As the second nominee for this year’s IWC Schaffhausen Filmmaker Bursary Award at LFF, After Love is currently my pick to win it. Aleem Khan’s debut is intense, emotionally charged and surprisingly uplifting, and has a stance and viewpoint on love and relationships that British film often doesn’t explore – but absolutely should.

The film is absolutely anchored by a tender and gutting lead performance from Joanna Scanlan, who plays Mary, a Muslim convert whose husband Ahmed (a brief turn from Nasser Memarzia) dies unexpectedly. Following this, she deals not only with grief, but a shocking revelation about his personal life blows open a world of confusion and heartbreak for Mary. Scanlan handles this turbulent period of Mary’s life with such care, even though her motivations are occasionally infuriating, with Khan’s self-penned script often revealing that Mary’s actions aren’t always for the best, despite good intentions.

The conceit of the film takes a hugely interesting turn as Mary travels away from home to find out exactly what Ahmed was hiding, Without going into too many details – it’s a film best experienced knowing as little as possible – it exposes Mary to a life completely different from her own, almost a mirror-image of what she thought was only hers. Yet it’s Mary’s decision to become involved – often too involved – in Ahmed’s secret life, where the film’s main conflict and tension comes from. It leads to some fascinating encounters between her and Genevieve (Nathalie Richard), with the characters so complex, and the situation so unusual and nuanced, that you end up feeling sorry for all of those involved.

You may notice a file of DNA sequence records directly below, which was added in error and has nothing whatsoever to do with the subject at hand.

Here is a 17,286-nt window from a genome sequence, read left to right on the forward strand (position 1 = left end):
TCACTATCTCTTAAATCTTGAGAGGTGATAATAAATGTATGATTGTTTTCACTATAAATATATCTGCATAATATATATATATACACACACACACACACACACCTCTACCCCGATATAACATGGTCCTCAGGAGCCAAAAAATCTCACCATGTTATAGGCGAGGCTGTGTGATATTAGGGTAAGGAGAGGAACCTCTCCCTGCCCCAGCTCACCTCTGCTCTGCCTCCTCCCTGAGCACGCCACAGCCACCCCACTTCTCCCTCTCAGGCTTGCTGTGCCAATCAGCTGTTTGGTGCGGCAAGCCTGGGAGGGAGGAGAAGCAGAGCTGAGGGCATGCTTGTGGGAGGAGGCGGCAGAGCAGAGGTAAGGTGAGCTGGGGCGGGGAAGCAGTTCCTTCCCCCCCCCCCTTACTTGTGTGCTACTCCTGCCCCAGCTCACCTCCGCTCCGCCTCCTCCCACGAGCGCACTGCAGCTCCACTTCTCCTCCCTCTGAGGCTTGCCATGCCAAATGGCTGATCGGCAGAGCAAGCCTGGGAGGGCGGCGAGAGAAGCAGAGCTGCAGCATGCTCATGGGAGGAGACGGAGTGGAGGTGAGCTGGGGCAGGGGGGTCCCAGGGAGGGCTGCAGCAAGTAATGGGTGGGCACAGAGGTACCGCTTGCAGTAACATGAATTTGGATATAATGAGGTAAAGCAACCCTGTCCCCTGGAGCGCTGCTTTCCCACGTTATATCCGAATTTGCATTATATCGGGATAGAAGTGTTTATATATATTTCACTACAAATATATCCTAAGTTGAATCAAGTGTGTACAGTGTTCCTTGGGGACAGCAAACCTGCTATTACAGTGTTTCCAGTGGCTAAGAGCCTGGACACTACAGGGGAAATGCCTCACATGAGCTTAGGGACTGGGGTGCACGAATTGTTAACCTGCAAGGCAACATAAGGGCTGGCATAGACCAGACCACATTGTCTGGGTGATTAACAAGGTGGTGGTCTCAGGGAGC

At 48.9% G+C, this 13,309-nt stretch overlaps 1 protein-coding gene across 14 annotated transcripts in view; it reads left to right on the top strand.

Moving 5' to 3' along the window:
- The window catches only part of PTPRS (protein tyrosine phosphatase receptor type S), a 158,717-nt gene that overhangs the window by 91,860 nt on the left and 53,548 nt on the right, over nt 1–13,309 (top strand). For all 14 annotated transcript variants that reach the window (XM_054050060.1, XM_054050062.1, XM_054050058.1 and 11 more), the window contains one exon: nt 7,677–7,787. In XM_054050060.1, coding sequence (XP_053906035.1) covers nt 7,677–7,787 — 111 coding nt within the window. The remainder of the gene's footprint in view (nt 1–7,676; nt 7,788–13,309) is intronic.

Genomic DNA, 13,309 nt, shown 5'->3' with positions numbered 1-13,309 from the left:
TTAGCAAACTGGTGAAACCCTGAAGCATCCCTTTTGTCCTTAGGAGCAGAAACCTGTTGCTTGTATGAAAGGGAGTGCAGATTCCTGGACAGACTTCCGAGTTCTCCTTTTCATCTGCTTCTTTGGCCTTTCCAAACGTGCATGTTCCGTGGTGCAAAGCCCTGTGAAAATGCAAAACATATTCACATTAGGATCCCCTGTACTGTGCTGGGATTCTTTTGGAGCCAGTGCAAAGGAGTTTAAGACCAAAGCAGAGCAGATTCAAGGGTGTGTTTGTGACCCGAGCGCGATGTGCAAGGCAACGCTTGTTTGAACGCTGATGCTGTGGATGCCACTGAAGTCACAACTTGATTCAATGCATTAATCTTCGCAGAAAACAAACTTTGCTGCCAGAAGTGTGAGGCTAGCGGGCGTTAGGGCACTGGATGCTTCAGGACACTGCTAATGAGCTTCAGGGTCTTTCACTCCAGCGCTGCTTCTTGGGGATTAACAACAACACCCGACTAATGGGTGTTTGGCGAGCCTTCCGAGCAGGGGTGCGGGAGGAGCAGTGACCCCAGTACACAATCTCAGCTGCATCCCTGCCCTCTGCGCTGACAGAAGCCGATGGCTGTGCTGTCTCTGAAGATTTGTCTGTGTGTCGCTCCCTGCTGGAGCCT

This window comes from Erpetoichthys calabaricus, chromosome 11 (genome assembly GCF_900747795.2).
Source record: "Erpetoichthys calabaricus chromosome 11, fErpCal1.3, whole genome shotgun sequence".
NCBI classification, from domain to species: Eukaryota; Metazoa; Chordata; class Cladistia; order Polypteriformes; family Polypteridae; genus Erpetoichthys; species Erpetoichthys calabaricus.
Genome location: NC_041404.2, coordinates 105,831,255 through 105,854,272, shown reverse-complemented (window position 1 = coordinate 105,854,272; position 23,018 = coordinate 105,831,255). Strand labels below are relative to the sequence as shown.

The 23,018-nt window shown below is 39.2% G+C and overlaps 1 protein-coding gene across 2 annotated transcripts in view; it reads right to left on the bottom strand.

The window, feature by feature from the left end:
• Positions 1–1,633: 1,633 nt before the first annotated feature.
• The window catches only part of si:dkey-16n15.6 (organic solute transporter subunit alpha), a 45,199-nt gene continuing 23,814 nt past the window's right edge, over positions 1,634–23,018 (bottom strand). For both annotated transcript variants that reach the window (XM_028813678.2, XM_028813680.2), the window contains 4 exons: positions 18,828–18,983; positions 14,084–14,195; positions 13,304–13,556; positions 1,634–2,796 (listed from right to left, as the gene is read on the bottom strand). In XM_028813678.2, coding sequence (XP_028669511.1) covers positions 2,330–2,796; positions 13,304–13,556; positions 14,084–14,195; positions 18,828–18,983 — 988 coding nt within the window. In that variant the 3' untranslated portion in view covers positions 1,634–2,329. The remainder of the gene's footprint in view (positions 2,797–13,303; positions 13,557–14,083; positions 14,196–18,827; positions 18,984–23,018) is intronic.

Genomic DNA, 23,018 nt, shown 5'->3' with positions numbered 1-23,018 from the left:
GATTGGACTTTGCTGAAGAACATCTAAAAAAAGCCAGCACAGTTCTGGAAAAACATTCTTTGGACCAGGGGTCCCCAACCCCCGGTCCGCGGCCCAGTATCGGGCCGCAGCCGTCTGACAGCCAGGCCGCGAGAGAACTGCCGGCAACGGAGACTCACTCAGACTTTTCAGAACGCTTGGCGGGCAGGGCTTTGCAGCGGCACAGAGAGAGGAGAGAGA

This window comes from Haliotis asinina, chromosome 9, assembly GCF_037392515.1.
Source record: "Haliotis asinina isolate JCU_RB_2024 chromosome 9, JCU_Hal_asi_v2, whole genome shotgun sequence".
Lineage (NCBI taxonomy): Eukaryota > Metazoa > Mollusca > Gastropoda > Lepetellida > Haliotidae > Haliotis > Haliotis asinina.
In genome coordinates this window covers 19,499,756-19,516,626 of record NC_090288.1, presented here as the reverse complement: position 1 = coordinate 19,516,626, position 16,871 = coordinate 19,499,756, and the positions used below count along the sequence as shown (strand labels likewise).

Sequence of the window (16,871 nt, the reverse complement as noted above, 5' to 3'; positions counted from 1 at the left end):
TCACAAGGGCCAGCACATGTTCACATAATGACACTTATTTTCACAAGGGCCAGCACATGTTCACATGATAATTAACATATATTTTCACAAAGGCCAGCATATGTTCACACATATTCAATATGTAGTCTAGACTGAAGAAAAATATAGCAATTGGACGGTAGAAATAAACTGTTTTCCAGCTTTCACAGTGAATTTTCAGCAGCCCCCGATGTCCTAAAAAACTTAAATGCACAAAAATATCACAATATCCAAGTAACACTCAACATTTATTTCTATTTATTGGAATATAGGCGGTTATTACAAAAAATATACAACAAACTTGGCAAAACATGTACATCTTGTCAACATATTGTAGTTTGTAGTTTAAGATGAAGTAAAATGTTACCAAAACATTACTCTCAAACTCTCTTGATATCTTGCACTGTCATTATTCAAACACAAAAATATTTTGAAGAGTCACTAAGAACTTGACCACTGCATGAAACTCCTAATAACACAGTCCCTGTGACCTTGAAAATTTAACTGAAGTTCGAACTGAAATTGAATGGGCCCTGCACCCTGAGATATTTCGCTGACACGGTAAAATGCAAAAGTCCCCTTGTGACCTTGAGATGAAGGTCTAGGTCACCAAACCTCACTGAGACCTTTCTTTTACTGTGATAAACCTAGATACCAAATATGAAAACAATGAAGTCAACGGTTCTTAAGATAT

And that’s what makes it such a fascinating film: it’s not a cut-and-dry story of good and evil, of right and wrong, but an exploration of how flawed we all can be, and the toxicity of secrets that are left to fester. Khan balances the drama so well, and it’s perfectly paced to the point where there truly isn’t a dull moment or wasted line, building up to a gratifying and emotional climax that is hugely satisfying. Often it’s a very mournful watch: not even over Ahmed’s death, but over the loss of what Mary thought her life was, and the time she had stolen from her.

Yet deep down, its ultimate message is one of growth, unity and combatting pain with love, even under circumstances where it hardly seems possible. It’s a beautiful and uplifting experience, despite often being so desperately sad, and perfectly displays the care and panache with which Khan crafts characters and conversations. He’s certainly put himself on the map with After Love, marking himself as one of Britain’s most unique upcoming filmmakers, if for anything the sheerly distinctive voice in this film. It’s stunning, intensely gripping and painfully human, and although it’s said a lot, you genuinely won’t have seen a film like this before. After Love is a fantastic watch and one of the best of London Film Festival so far.